In addition to the damage to our high-tech industry, this writer also saw first-hand how Reagan’s policy sabotaged initiatives to become less carbon-dependent, as one of Reagan’s first budget cuts was to table all of President Jimmy Carter’s programs to develop alternative energy.  (Just think how far ahead of the global warming curve we would be if even a fraction of those projects had come to fruition!)

To make matters worse, Bill Clinton wound up ripping into the welfare safety net and making other unpopular moves to restore our economy, much as Obama’s efforts to promote a socially progressive and economically restorative agenda were undercut, in part, by pressure to clean-up the enormous Bush deficit. (Someday it would be nice to see the Republicans clean up their own mess – or, then again, maybe it wouldn’t.  In any case, it is always the poor and the middle class who pay the price for these faulty policies.)

Based on his experience, Robert Reich, Clinton’s former Labor Secretary, offers a lucid account of our current debacle:

Since taking office, Trump has increased military spending by more than $200 billion. Let’s take a second to look at how else that $200 billion could be spent. We could, for example:

Offer free public colleges and universities, as proposed by Bernie Sanders.

And fund the Children’s Health Insurance Program.

And expand broadband internet access to rural America.

And meet the growing needs for low-income housing, providing safe living conditions for families and the elderly.

And help repair the physical devastation in Puerto Rico after Hurricane Maria.10

Of course, you could argue that protecting our nation is paramount, regardless of the cost to our economy and our civilian programs. But, this assumes that our military strategy is effective. For his part, Reich, now the chancellor’s professor for public policy at the University of California, Berkeley, questions how much of our “bloated” defense budget, more than two times that of China, Russia, Iran, and North Korea combined, goes to waste:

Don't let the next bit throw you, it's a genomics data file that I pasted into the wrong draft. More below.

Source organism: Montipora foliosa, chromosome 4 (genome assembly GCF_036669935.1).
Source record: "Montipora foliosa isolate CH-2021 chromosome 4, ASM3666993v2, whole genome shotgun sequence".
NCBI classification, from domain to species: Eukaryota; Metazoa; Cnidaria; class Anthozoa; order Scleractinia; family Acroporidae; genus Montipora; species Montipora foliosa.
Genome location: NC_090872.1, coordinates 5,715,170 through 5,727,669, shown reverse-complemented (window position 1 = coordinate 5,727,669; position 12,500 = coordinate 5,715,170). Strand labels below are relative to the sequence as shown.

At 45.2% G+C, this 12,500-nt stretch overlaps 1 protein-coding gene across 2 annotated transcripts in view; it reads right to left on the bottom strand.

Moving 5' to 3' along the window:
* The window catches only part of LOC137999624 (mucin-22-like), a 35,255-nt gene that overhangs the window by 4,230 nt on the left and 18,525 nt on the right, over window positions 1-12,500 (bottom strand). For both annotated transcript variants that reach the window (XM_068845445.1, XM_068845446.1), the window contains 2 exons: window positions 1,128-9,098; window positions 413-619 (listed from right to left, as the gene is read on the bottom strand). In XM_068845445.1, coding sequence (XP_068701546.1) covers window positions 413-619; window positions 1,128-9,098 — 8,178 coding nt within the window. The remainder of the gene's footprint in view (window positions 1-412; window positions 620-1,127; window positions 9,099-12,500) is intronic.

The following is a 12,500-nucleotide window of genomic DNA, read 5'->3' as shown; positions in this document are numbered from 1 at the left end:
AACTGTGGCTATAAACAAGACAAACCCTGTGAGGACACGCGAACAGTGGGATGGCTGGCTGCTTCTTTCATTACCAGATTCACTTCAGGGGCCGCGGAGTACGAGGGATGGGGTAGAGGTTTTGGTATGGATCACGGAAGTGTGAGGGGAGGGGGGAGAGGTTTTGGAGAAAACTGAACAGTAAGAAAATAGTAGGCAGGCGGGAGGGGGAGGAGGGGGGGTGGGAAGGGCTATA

According to the Pentagon’s own internal figures, the department could save at least $125 billion by reducing operational overhead.

Out-of-control defense contractors also drive up spending. In the coming years, cost overruns alone are projected to reach an estimated $484 billion. Meanwhile, the CEOs of the top five defense firms took home $97.4 million in compensation last year11

These days, the rapidly expanding varieties and sophistication of “virtual threats”, like Chinese- backed infrastructure hackers and Russian social media trolls and election meddling, as well as the destructive and scary activities of domestic crazies, such as the recent massacre by a social-media-fueled anti-Semite, and the rise of Trump-inspired militias, like the Ku Klux Klan and the “Proud Boys” are examples of the confounding array of ways to wreak havoc and destruction. There is also a critical need to address the underlying causes of the destabilizing refugee crisis plaguing the west.  Such dislocations are prompted by vast geopolitical forces tied to the impacts of global warming, internecine wars, and terrorism — issues that all the drones in the world cannot eradicate.

Aside from the lack of a viable endgame in conflict zones, U.S. military spending may be misdirected or, at a minimum, imbalanced with “soft-power” diplomatic, cultural, and economic programs. By way of example, Trump cut U.S.-sponsored “Peace Programs” in Israel that fostered Israel-Palestine musical gatherings and interfaith schools for children, designed to encourage tolerance and appreciation of differing cultures.  “This is my only chance to meet a Palestinian,” a 17-year-old Israeli musician, who loves Arabic music, told NPR’s “Here and Now”.12

At a time when the threats we face call for a multi-faceted and well-orchestrated approach, our tools for promoting democracy and free trade (assuming these remain, in fact, our goals) become lesser and blunter. Echoing Thurow, Reich writes, “As Trump stokes tensions around the world, he’s adding fuel to the fire by demanding even more Pentagon spending. It’s a dangerous military buildup intended to underwrite endless wars and enrich defense contractors, while draining money from investment in the American people.”

You that never done nothing
But build to destroy
You play with my world
Like it’s your little toy
“Masters of War”13 – Bob Dylan

  4. ibid.
  5. “Beware of Reagan’s Military Spending”, Lester Thurow, The New York Times, May 31, 1981
  9. Interesting false history from conservative site, crediting Reagan’s policies for revitalizing Silicon Valley!
  11. ibid.
  13. “Masters of War”, Bob Dylan, 1963,


A flock of birds fly past the Marine One helicopter with U.S. President Donald Trump aboard, as he returns to the White House after a visit to the Walter Reed National Military Medical Center in Washington, U.S., December 21, 2017. REUTERS/JIM BOURG